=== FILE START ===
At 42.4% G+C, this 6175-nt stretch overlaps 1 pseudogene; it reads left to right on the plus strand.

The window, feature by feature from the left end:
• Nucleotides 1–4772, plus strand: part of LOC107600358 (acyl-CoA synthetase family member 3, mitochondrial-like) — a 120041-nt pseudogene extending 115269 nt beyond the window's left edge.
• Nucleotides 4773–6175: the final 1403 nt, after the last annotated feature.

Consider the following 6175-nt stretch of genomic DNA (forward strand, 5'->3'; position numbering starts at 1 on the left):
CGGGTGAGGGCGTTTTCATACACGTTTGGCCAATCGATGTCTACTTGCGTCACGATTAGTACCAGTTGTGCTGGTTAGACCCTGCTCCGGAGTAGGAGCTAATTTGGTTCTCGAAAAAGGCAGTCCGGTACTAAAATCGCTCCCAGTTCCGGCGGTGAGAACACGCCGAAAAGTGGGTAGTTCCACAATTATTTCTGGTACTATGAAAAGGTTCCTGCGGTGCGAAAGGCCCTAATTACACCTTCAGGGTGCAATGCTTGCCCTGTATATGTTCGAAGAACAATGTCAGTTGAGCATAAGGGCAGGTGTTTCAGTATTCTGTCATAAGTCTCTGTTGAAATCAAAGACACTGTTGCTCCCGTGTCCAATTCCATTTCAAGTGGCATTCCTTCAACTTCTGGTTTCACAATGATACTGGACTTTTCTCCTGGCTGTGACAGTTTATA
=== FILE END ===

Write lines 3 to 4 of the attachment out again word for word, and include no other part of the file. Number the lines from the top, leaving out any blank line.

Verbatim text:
• Nucleotides 1–4772, plus strand: part of LOC107600358 (acyl-CoA synthetase family member 3, mitochondrial-like) — a 120041-nt pseudogene extending 115269 nt beyond the window's left edge.
• Nucleotides 4773–6175: the final 1403 nt, after the last annotated feature.